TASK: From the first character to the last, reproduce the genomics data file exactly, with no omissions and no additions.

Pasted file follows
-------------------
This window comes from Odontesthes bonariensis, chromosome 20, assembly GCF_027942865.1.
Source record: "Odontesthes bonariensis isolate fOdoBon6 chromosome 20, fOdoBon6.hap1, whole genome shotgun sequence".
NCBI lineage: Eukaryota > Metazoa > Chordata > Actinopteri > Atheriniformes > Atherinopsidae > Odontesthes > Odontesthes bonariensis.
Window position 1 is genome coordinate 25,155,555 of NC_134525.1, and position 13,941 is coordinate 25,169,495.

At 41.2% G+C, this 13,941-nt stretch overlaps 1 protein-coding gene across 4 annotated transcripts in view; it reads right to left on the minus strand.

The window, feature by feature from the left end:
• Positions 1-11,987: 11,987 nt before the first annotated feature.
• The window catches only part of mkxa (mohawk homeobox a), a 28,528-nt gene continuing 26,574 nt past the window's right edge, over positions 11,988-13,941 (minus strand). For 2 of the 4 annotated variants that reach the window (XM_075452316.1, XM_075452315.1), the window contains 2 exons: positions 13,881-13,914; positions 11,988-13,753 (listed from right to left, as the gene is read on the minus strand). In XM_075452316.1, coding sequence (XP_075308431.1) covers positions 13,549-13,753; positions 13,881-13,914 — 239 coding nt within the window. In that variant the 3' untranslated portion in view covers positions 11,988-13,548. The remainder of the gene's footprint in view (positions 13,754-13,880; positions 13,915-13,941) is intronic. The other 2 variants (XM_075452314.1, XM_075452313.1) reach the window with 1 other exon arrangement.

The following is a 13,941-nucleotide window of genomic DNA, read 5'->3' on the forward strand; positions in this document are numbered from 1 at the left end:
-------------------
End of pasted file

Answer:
This window comes from Odontesthes bonariensis, chromosome 20, assembly GCF_027942865.1.
Source record: "Odontesthes bonariensis isolate fOdoBon6 chromosome 20, fOdoBon6.hap1, whole genome shotgun sequence".
NCBI lineage: Eukaryota > Metazoa > Chordata > Actinopteri > Atheriniformes > Atherinopsidae > Odontesthes > Odontesthes bonariensis.
Window position 1 is genome coordinate 25,155,555 of NC_134525.1, and position 13,941 is coordinate 25,169,495.

At 41.2% G+C, this 13,941-nt stretch overlaps 1 protein-coding gene across 4 annotated transcripts in view; it reads right to left on the minus strand.

The window, feature by feature from the left end:
• Positions 1-11,987: 11,987 nt before the first annotated feature.
• The window catches only part of mkxa (mohawk homeobox a), a 28,528-nt gene continuing 26,574 nt past the window's right edge, over positions 11,988-13,941 (minus strand). For 2 of the 4 annotated variants that reach the window (XM_075452316.1, XM_075452315.1), the window contains 2 exons: positions 13,881-13,914; positions 11,988-13,753 (listed from right to left, as the gene is read on the minus strand). In XM_075452316.1, coding sequence (XP_075308431.1) covers positions 13,549-13,753; positions 13,881-13,914 — 239 coding nt within the window. In that variant the 3' untranslated portion in view covers positions 11,988-13,548. The remainder of the gene's footprint in view (positions 13,754-13,880; positions 13,915-13,941) is intronic. The other 2 variants (XM_075452314.1, XM_075452313.1) reach the window with 1 other exon arrangement.

The following is a 13,941-nucleotide window of genomic DNA, read 5'->3' on the forward strand; positions in this document are numbered from 1 at the left end: